J. M. Smucker Co is in a class of its own when it comes to its return-to-office plan, which isn’t much of a return at all.
Originally reported by The Wall Street Journal’s Chip Cutter, Smucker’s, which is based in rural Orrville, Ohio, doesn’t require employees to come into the office any more than six days per month. More concretely, it delineated 22 “core weeks” a year, decided on a year in advance. The plan mostly shakes out to two core weeks per month, save for July and December, which both only have one core week to allow for holiday travel.
The plan was executed by Jill Penrose, who took the Chief People and Administrative Officer role at the ubiquitous jelly giant in November 2019 after nearly two decades with the firm. Twenty-two weeks a year makes sense, and it’s considerably more generous than what most other companies have offered. But, in an interview with Fortune, she explained that the ethos of the plan is purpose, not keeping score.
“We didn’t start with how many days [are required in-person], or with rules and requirements,” Penrose said. “We started with what we want to accomplish: developing people and capabilities and maintaining a vibrant culture.”
That’s been the party line for many companies, who have mostly settled on mandating a handful of days per week, every week, in the office. The idea, many leaders insisted, is to bolster culture, mentorship, and idea generation that can only happen face-to-face. That didn’t work for Penrose, nor for the employees of the company with its headquarters in a tiny town outside Akron.
Emerging from the pandemic, workers greatly reimagined their personal and professional lives, Penrose said, “and we needed a solution that responded to that.” The solution—organized hybrid—felt like “a very natural way to respond,” and it goes part and parcel with leadership training that focuses on “the whole person, with their own priorities and interests.”
Presence, purpose, and peanut butter
Penrose often returns to a common refrain: presence and purpose. That’s the hallmark of her plan. As she and her team drew it up, they interviewed a dozen employees about their priorities and learned how freeing it was for them to be able to collect their kids off the bus at 3 p.m. or care for aging family members throughout the day.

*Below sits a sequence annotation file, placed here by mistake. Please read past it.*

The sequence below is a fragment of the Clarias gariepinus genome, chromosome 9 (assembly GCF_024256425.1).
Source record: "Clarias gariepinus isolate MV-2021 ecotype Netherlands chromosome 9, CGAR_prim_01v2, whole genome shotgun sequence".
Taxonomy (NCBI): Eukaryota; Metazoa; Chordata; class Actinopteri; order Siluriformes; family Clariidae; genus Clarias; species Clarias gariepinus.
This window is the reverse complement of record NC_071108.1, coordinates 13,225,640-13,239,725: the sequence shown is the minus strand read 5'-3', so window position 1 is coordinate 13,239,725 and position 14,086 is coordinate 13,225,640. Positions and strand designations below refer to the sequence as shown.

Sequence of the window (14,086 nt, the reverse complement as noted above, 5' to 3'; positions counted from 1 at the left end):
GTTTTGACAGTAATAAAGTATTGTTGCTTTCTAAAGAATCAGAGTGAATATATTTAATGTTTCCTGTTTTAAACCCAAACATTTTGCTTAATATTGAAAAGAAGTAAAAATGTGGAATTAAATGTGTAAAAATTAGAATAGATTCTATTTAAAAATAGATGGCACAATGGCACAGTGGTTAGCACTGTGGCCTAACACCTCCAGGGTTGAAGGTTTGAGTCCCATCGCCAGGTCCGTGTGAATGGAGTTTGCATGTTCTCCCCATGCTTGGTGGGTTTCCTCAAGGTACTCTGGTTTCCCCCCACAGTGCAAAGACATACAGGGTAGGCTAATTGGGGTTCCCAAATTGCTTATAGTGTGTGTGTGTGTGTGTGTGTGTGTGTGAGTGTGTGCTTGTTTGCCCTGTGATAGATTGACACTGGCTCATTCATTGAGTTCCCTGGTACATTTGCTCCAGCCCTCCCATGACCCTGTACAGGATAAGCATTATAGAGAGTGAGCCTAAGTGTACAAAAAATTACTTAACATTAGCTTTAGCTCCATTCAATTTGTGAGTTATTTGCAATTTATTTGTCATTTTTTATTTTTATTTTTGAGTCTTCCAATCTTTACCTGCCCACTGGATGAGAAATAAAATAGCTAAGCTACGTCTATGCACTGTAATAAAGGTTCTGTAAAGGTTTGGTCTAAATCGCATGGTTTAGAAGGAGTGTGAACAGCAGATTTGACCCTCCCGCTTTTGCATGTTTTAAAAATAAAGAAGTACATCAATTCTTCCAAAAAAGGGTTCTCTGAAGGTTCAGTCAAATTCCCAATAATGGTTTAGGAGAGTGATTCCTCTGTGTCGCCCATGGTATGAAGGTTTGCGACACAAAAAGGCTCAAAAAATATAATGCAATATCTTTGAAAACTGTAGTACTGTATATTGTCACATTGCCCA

Then there were the less urgent things that simply enriched lives: With flexible hours, workers could reconnect with their fitness and health, read more, get more rest, “do the things they’re deeply passionate about—that mattered a lot.”
On its face, Smucker’s is hybrid, but its flexibility stems from an understanding that “people have needs in their lives aside from the 9-to-5 parameters,” Penrose said, stressing the importance of in-person time for collaboration.
The fine print: Smucker’s asks workers to be in the office 25% to 50% of the time, over time. (The “spirit” of that “over time” estimate, she said, means 25% to 50% in-person presence over the course of a year.)
But where did that six-days-per-month figure come from? “If you take our 25% to 50% requirement, and apply the 25%, that comes out to six days per month, but we don’t communicate it that way, and we ask employees not to,” Penrose said. “We’re not keeping score and hope they aren’t either.”
Companies overly concerned with badging—presenteeism—have lost the foundational spirit of purpose with presence, Penrose said. Even still, she is wont to criticize any other company’s model. “They have their reasons,” she said. “We just want to show what we do, and how it’s a reciprocal relationship. People may need more flex at certain times of the year, or they have certain things in their life that need more time.”
Penrose’s team first communicated its new model with significant lead time, to allow for workers to make plans for their new rhythm. “When we started the process, we used the phrase, ‘let’s just get started.’ We needed to create new habits. There’s no question that people had to make adjustments, but we were respectful in giving them time to plan and make it work.”
As for new hires or workforce entrants who are proven to perform better when in-person most of the time, Penrose said she wouldn’t characterize them as being a separate group, with distinct rules or guidelines. Rather, they make for a strong example of presence with purpose that might call for an individual or team to adjust their practices and come in more often.
At Smucker’s, a whole team coming together to help a new hire learn the ropes counts as a specific, time-sensitive need that must be met, she said, which would call for in-person work. “At the end of a quarter, there can be a lot of work for certain departments,” she explained. “There’s your purpose: Asking you to do this for this reason for a finite period of time.”
“A natural inclination” to follow rules
But operating without hard and fast rules presents a different suite of issues. “People want to meet expectations and do the right thing, so there’s a natural inclination and desire to follow rules,” Penrose said. “But we’re not giving them that; we just give a framework for [in-office attendance] over time, and people were able to implement whatever made sense for their team.”
Smucker’s model has been a resounding success, Penrose said, mostly because they trusted their people to do the right thing, and they rose to the occasion. At its core, work is a relationship of trust, not a list of rules for people to follow, Penrose said. The important thing is to “have as much respect for what people want to do outside of work as we have for what they do inside.”